Should I Put an Egg on It? Weighing the Latest Foodie Trend

by Kate Chynoweth
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Should I Put an Egg on It? Weighing the Latest Foodie Trend

I laughed out loud the first time I saw the term “hen egg” on a fancy menu. Where else, pray tell, might eggs come from? Hens are the usual perps unless another, less common suspect like duck, quail or goose is named specifically. Even my then-toddler knew the origin story of eggs. Yet the restaurant trend of treating ordinary “hen eggs” as a high falutin’ ingredient has evolved over the last decade into a 21st-century foodie reality: eggs are an all-day affair, not simply a breakfast food.

From wobbly poached numbers to sunny-side up blankets, eggs now pop up on fare as diverse as thin-crust pizzas, composed salads, grain bowls and “creative” burgers — not to mention sweet potato tacos and pork belly sliders. But the question remains: Is it always a good idea to put an egg on it?

There are certainly some good reasons to get cracking in the kitchen and add an egg to everything in sight. To start, a runny, delicious yolk gives all sorts of dishes an extra boost in creamy texture as well as rich flavor. And in a world where culinary adventure isn’t always easy to find, adding an egg can provide a fresh, new twist — or distract from inescapable blandness (I’m looking at you, kale-quinoa bowl).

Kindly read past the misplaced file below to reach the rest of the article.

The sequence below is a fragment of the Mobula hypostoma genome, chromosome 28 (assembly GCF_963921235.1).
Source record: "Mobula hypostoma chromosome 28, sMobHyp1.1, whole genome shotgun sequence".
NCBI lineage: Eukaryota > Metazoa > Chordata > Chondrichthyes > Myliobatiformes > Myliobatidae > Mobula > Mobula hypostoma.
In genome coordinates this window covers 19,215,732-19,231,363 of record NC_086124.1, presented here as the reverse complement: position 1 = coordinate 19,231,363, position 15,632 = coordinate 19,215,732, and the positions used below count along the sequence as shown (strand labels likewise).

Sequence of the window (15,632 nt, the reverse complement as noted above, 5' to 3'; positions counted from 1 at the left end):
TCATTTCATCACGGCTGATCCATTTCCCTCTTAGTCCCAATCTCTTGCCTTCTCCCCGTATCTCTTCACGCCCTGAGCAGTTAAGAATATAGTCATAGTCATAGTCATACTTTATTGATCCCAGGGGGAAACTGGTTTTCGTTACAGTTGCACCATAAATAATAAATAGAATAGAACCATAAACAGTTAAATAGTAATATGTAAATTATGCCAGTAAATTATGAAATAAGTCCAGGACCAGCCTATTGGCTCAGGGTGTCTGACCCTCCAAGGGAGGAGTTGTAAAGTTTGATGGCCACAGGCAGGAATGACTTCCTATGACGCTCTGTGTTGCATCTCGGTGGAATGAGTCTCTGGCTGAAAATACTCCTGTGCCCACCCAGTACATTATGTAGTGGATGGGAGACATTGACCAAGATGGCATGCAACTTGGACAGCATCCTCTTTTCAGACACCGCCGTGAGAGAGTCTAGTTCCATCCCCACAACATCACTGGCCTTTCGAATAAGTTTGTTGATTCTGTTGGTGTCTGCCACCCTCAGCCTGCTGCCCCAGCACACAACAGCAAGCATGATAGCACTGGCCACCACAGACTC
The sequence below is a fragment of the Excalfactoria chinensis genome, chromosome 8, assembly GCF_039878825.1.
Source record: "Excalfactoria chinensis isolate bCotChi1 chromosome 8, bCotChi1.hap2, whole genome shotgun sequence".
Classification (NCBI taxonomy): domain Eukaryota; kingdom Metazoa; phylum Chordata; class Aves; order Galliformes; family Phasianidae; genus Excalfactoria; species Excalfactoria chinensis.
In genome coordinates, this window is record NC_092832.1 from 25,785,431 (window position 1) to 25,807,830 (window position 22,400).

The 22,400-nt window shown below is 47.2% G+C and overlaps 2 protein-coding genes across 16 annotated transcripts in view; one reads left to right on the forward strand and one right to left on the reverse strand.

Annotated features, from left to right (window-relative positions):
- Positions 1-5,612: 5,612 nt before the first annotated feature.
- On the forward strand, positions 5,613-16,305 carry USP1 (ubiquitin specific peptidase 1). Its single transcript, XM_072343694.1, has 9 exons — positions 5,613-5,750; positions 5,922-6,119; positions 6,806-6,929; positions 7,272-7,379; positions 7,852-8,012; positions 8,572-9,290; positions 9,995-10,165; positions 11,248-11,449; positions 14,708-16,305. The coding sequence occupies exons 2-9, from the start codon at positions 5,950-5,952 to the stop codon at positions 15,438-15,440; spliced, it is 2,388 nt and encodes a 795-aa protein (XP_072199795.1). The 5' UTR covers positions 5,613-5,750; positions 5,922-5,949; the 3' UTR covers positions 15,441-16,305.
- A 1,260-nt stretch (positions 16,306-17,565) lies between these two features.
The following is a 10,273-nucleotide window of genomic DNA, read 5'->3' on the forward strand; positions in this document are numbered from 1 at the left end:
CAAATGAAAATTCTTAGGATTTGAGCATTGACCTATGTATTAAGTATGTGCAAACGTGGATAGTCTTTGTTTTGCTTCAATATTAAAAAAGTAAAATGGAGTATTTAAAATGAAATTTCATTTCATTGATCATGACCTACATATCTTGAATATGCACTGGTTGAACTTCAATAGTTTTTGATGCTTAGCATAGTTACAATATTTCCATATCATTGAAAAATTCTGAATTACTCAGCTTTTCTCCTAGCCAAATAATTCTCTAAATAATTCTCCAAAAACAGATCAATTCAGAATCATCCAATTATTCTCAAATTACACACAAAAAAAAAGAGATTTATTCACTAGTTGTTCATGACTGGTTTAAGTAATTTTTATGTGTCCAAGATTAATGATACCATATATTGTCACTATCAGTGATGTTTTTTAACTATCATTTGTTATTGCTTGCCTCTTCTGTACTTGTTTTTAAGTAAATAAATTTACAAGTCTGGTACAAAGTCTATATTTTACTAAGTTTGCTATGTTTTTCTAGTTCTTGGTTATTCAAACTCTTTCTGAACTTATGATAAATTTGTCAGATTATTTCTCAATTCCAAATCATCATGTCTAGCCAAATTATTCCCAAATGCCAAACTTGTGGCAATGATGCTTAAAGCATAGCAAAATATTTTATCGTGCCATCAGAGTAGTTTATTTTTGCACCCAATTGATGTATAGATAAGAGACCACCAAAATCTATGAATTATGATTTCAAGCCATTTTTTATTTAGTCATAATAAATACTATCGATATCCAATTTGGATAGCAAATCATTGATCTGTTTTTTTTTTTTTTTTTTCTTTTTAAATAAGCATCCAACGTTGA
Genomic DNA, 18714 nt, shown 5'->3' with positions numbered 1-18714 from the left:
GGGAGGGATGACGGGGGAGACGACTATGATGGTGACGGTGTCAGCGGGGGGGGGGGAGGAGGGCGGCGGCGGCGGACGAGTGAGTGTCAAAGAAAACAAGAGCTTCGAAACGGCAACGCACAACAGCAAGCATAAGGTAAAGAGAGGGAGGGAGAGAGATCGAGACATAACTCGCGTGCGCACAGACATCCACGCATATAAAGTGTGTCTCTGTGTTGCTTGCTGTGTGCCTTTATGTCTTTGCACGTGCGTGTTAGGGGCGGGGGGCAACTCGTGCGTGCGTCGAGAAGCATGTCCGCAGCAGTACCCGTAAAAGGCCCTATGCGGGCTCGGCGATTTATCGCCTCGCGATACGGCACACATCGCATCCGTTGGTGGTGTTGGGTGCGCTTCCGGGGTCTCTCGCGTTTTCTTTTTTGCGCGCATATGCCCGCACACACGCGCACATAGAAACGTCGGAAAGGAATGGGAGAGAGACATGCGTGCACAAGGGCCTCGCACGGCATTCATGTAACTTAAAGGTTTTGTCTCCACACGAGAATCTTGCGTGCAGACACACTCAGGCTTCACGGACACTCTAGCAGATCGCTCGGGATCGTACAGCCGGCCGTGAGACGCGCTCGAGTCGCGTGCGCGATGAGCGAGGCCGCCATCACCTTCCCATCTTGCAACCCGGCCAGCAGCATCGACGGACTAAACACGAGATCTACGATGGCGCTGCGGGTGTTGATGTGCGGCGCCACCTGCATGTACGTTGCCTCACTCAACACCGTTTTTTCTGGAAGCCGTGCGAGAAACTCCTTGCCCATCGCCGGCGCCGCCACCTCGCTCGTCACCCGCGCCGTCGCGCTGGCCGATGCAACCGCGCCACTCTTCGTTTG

In reality, improving a savory dish with an egg is hardly a new idea. A great deal of excellent lunch and dinner fare includes them as a matter of course. For example, if you’re eating a bowl of ramen or Korean bibimbap, an egg on top is the classic preparation, as important for flavor as for the sunny color palette it provides. Then there’s the croque madame: perhaps only the French would be fussy enough give grilled cheese with egg such a fancy name, but the end result is inarguably delicious. In Spanish cooking, whole eggs are cooked in garlic soup or baked into bread. But in the end, an egg can’t fix everything: Sure, Italian Trippa alla Romana is sometimes served with a fried egg on the side — but even then, stewed beef stomach lining is an acquired taste.

Nutritionally speaking, adding an egg at mealtime is a great way to take a crack at upping your protein intake. Eggs are perfectly packaged to provide six grams of high-quality protein at just 70 calories with five grams of fat (less than two grams of which is unhealthy saturated fat). They also contain essential nutrients like choline, which aid in brain development, and carotenoids such as lutein, which combat macular degeneration, the leading cause of blindness in older adults.

Although once vilified for their cholesterol content, that old-school bad rep has disappeared; the 2015 Dietary Guidelines for Americans removed limits on cholesterol consumption, making it easy to down the eggs without guilt. (Scientific studies show that saturated fat ultimately has a bigger impact on elevated blood cholesterol than cholesterol-high foods like eggs — go figure.)